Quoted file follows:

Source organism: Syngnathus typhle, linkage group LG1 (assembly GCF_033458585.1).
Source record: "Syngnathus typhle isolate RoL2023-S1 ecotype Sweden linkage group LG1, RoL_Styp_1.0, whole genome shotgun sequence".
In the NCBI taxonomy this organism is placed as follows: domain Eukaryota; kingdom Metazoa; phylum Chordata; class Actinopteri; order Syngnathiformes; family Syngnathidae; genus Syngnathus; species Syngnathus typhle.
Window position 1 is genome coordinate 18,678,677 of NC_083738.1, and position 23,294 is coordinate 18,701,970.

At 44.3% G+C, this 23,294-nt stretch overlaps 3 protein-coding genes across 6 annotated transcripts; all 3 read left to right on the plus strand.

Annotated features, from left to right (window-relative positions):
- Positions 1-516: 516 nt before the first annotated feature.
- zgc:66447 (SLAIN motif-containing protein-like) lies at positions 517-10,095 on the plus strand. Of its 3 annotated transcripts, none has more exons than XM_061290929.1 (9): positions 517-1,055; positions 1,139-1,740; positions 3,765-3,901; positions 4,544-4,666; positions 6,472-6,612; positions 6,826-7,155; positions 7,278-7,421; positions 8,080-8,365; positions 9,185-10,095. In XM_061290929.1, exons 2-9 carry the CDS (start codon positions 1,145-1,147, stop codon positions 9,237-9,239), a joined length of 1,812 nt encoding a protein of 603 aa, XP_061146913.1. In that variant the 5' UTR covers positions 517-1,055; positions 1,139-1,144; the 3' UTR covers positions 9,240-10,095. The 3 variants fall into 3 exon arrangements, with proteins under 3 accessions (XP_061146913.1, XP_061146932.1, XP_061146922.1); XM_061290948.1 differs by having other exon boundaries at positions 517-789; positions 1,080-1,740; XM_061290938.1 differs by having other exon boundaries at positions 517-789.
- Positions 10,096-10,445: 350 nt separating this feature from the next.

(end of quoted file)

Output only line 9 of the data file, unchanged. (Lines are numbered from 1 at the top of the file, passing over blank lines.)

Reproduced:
- Positions 10,096-10,445: 350 nt separating this feature from the next.